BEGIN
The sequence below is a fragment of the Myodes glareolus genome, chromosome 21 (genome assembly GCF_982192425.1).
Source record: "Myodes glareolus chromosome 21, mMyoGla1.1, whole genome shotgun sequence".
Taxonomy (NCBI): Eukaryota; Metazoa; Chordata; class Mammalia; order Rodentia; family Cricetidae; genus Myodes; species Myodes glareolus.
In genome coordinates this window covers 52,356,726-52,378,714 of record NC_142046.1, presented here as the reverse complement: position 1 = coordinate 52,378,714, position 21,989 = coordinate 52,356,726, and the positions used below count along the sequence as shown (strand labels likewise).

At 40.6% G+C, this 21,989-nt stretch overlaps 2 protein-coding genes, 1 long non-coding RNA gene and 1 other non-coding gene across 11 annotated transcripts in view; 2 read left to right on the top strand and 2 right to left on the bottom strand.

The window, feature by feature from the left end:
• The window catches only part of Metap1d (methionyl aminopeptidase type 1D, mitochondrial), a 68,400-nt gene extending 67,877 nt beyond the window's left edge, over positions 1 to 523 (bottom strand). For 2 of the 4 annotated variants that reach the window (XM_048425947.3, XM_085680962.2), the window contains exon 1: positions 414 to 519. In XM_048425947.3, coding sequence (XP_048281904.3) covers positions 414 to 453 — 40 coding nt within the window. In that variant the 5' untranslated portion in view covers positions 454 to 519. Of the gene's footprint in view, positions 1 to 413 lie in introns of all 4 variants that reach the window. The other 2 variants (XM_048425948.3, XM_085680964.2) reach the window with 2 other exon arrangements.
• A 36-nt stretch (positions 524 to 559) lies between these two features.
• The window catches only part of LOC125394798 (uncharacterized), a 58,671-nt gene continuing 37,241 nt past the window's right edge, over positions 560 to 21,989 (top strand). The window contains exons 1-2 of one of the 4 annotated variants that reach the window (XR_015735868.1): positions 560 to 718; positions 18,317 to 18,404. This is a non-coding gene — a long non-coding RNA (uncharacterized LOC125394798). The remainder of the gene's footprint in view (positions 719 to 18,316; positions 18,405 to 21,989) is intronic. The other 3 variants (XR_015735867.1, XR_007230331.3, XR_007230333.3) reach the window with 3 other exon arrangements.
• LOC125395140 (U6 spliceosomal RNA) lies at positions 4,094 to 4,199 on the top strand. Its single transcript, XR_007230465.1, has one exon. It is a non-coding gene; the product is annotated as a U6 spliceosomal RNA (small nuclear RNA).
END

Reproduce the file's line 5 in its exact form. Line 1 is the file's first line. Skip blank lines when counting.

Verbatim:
At 40.6% G+C, this 21,989-nt stretch overlaps 2 protein-coding genes, 1 long non-coding RNA gene and 1 other non-coding gene across 11 annotated transcripts in view; 2 read left to right on the top strand and 2 right to left on the bottom strand.